Max Length: 4.6 km (2.9 mi)
Max Width: 1.91 km (1.19 mi)
Surface Area: 2 sq mi (5.2 km2)
Max Depth: 22 m (72 ft)
Surface Elevation: 75 metres (246 ft)
Derwentwater, or Derwent Water, is one of the principal bodies of water in the Lake District National Park in north west England. It lies wholly within the Borough of Allerdale, in the county of Cumbria.
The lake occupies part of Borrowdale and lies immediately south of the town of Keswick. It is both fed and drained by the River Derwent. It measures approximately 3 miles (4.8 km) long by 1 mile (1.6 km) wide and is some 72 feet (22 m) deep. There are several islands within the lake, one of which is inhabited. Derwent Island House, an 18th-century residence, is a tenanted National Trust property open to the public on five days each year.
Derwent Water on a 1925 Ordnance Survey map Derwentwater is a place of considerable scenic value. It is surrounded by hills (known locally as fells), and many of the slopes facing Derwentwater are extensively wooded. A regular passenger launch operates on the lake, taking passengers between various landing stages. There are seven lakeside marinas, the most popular stops being Keswick, Portinscale and the Lodore Falls, from which boats may be hired. Recreational walking is a major tourist activity in the area and there is an extensive network of footpaths in the hills and woods surrounding the lake.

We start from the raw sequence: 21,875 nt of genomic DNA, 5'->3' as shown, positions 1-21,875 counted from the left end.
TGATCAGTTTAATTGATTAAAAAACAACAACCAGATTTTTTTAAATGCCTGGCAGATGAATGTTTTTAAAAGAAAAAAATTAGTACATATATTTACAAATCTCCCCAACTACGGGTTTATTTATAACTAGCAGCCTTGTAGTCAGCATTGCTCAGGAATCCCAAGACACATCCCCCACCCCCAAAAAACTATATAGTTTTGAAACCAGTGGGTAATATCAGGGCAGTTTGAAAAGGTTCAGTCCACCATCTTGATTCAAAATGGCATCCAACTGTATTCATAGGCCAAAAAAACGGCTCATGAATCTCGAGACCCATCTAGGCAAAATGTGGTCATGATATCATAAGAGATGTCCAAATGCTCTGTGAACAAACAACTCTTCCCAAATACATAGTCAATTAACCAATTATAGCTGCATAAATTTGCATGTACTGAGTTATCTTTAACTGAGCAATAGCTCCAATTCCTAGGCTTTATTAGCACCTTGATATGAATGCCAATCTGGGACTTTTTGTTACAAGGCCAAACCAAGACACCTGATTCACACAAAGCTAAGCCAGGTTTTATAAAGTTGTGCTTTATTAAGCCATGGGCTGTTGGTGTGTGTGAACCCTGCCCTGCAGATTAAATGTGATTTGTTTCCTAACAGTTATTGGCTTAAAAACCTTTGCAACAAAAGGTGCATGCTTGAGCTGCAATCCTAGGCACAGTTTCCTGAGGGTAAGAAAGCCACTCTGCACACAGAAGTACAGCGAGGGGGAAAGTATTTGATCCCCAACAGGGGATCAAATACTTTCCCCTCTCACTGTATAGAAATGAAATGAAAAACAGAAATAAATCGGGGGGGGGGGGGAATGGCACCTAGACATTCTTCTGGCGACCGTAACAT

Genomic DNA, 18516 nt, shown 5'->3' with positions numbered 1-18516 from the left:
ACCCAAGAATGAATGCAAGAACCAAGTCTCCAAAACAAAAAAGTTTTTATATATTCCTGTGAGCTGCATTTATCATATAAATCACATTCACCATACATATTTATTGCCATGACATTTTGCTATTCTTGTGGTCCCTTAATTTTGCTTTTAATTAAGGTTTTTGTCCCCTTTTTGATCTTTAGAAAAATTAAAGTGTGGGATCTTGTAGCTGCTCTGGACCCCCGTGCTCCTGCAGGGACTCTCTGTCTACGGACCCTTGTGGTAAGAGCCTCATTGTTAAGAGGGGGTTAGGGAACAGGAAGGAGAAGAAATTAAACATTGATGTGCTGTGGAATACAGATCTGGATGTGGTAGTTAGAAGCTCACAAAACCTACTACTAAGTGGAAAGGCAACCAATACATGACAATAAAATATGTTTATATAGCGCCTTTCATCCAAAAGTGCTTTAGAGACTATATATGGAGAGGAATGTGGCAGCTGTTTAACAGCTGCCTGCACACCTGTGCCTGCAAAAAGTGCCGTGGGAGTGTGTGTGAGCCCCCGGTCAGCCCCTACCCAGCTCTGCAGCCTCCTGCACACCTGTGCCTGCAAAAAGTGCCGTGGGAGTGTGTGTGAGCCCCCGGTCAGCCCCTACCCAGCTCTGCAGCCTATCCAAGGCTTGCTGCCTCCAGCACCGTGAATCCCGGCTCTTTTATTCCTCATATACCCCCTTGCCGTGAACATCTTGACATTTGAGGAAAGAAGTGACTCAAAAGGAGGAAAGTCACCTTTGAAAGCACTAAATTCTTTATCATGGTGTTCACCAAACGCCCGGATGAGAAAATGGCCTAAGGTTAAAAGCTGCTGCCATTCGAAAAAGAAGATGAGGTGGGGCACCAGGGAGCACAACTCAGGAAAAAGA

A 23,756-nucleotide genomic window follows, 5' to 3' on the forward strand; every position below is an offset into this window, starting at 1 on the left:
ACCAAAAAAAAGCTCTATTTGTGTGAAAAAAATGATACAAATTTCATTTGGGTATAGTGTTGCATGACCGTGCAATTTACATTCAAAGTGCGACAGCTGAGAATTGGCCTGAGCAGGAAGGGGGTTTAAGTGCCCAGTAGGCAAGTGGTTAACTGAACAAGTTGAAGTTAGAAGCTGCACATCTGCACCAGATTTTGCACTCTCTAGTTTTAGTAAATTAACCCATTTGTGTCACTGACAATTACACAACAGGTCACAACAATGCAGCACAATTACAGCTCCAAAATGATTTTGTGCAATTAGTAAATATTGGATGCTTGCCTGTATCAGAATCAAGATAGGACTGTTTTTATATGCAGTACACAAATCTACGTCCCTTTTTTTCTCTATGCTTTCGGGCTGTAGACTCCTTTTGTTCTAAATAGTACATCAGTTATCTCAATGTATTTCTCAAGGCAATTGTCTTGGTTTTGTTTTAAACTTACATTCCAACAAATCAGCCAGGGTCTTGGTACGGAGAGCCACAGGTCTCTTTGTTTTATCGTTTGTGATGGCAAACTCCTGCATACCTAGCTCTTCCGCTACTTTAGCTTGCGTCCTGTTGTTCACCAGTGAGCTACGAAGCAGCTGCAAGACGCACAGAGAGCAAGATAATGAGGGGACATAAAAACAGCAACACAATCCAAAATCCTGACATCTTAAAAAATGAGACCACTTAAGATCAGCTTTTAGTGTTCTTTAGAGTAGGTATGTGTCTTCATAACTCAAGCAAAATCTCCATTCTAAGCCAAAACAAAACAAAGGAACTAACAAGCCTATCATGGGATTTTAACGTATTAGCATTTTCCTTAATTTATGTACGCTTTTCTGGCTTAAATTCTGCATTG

The Keswick—Borrowdale road runs along the eastern shore of the lake and carries a regular bus service. There is a lesser, or unclassified, road along the western shore connecting the villages of Grange and Portinscale.
Derwentwater gave its name to the Earldom of Derwentwater.
The lake is believed to be the last remaining native habitat of the vendace (Coregonus vandesius) fish from the four originally known sites: Bassenthwaite Lake and Derwentwater in the Lake District, and the Castle Loch & Mill Loch in Lochmaben.